4. Some parts of the arts industry are more competitive than others. Fewer people think of scientific illustration or toy design, for example, compared to movie concept art. And within the field of concept art, many more people try to break into character design than environment design. I don’t think young artists should worry about standing out or developing a unique style. I think it’s more important to be able to draw nature faithfully and express visual ideas clearly without calling attention to style. Too often art schools push young artists to develop a distinctive style before they’ve even begun to master the basics.

5. Finally, to make a living by your art nowadays, you don't necessarily have to worry about winning the approval of the traditional gatekeepers (such as art directors, galleries, and movie studios) anymore. Thanks to Kickstarter, Gumroad, Patreon, YouTube and other crowd-based publicity and monetization strategies, you can assemble your own crowd and they can support you directly as you make your art. Start your own studio! Publish your own stuff! You can make art in the intersection of what you love to create and what people want to buy. That's why this is potentially the best time to be a young artist to enter the art world. But it takes persistence, grit, determination, flexibility, patience, and an understanding "significant-other".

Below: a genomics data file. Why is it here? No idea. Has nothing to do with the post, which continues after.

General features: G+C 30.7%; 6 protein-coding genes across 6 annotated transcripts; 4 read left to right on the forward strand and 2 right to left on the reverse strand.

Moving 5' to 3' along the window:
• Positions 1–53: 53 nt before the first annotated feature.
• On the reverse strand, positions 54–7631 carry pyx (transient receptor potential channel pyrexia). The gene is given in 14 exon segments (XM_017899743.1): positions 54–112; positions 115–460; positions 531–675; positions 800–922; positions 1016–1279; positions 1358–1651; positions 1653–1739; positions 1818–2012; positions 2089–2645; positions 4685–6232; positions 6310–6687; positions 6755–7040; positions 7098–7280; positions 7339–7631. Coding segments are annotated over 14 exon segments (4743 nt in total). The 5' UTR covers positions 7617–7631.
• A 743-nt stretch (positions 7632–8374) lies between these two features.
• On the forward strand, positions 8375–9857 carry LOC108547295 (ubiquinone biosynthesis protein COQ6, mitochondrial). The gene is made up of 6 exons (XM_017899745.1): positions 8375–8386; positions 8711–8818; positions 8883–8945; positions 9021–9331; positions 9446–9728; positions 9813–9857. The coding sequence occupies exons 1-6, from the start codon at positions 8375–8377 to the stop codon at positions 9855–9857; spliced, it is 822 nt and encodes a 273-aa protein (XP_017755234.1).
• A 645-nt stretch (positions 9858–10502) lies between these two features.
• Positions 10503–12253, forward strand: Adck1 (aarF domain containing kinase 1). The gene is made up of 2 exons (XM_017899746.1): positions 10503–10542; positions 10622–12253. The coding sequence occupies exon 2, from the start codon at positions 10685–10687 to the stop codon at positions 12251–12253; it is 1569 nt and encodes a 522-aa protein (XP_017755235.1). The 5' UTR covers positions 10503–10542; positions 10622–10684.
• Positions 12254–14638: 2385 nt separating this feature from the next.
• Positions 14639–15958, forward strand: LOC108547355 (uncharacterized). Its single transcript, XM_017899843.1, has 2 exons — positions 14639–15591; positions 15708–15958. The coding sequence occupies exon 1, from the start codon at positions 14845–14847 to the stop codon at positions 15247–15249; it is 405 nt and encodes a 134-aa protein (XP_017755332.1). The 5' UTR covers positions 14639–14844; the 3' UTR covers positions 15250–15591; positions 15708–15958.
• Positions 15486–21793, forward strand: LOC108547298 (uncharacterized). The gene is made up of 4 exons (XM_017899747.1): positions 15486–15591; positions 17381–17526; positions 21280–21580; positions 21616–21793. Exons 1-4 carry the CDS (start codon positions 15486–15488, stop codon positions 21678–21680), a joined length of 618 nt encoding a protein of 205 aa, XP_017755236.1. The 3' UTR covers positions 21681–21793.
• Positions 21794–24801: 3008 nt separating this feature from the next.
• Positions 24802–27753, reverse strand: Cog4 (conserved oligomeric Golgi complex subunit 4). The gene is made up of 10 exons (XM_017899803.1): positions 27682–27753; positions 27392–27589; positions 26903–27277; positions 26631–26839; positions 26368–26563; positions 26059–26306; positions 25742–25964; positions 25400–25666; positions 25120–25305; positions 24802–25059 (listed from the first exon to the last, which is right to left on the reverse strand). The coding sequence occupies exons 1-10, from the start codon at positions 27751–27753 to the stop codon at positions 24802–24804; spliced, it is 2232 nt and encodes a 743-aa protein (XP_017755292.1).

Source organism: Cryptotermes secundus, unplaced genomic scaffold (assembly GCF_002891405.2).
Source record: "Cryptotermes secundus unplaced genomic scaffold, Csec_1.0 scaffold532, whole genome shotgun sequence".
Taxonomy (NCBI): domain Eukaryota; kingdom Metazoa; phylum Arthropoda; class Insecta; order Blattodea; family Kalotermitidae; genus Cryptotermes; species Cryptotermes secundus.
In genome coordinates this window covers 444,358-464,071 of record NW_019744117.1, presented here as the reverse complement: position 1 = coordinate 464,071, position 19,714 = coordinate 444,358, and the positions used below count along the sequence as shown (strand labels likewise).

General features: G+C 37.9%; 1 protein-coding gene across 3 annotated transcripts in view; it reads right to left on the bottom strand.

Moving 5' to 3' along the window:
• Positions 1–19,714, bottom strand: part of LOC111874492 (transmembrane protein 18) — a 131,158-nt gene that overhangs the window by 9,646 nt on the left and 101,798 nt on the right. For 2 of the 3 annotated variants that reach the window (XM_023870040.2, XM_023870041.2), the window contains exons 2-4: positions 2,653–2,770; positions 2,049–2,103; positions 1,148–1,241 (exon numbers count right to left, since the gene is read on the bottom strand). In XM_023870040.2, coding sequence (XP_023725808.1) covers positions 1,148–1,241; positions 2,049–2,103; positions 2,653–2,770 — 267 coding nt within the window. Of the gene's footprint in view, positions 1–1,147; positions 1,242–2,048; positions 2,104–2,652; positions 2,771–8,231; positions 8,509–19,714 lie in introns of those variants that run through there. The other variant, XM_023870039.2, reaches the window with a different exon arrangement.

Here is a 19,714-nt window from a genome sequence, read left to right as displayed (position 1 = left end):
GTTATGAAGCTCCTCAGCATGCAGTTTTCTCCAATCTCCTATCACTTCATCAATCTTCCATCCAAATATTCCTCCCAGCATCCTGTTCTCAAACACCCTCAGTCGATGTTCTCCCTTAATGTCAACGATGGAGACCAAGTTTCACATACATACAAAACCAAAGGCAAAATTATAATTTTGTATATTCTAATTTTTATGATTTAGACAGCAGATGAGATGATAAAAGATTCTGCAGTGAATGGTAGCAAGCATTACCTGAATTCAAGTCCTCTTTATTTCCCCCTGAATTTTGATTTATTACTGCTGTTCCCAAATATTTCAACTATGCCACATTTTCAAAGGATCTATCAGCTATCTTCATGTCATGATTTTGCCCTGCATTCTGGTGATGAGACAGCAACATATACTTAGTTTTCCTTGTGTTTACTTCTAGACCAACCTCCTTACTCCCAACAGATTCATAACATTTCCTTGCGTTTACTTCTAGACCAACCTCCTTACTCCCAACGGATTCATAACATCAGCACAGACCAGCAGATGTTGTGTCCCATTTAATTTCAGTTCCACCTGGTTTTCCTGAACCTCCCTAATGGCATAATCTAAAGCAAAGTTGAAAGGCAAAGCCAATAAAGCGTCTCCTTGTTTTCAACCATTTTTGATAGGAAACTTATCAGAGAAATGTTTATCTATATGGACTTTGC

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For tips on developing your social media strategies, check out the post: 72 Tips for Sharing Art on Social Media
For the best books to use for self teaching, check out: Best How-To Art Books and Art Students Survival Guide

4 comments:

newyorkcitypainter said...

Loved reading this post. I recently started cast drawing and I'm learning so much. I'm always happy to find others who think technical skill is important.

Frances

Roca said...

Sadly, I think a career in the arts is analogous to becoming an actor or professional athlete. Lots of hard work, lots of low paying grunt work, years of starving and working as a barista for maybe a 1% chance of actually making it a career. Not only that, for most fields you have to live in a very specific area to have the best chance of finding work (California or Vancouver for animation, for example). And there is so much talent out there that “work hard and you’ll succeed” isn’t realistic. It’s who you know, not what you know, like every other field. After years of trying to “make it” I’m content to make art for myself. Too many years of slaving to other people’s expectations and not having fun OR making money. If you love it, just do it. But find something else to pay the rent.

Sesco said...

I really appreciated this post, written by someone with cred. I feel badly for Roca because I understand where this mindset arises. It is true that connections are very important. 80% of all new jobs are secured through references, not cold calling. But the insight to focus upon is that the probability that your connections increase is proportionate to how skillful you are! I agree 100% with Mr. Gurney, having a foundation of skill allows an artist to create in many styles, as client or inclination demands, and this is a hallmark of the professional artist, isn't it? I have noticed that my best works do not linger unsold, there are buyers if the work is strong.

Marion Boddy-Evans said...

That you're self-taught (or "self directed" as I was once corrected by an education officisl) is hugely inspiring and motivating!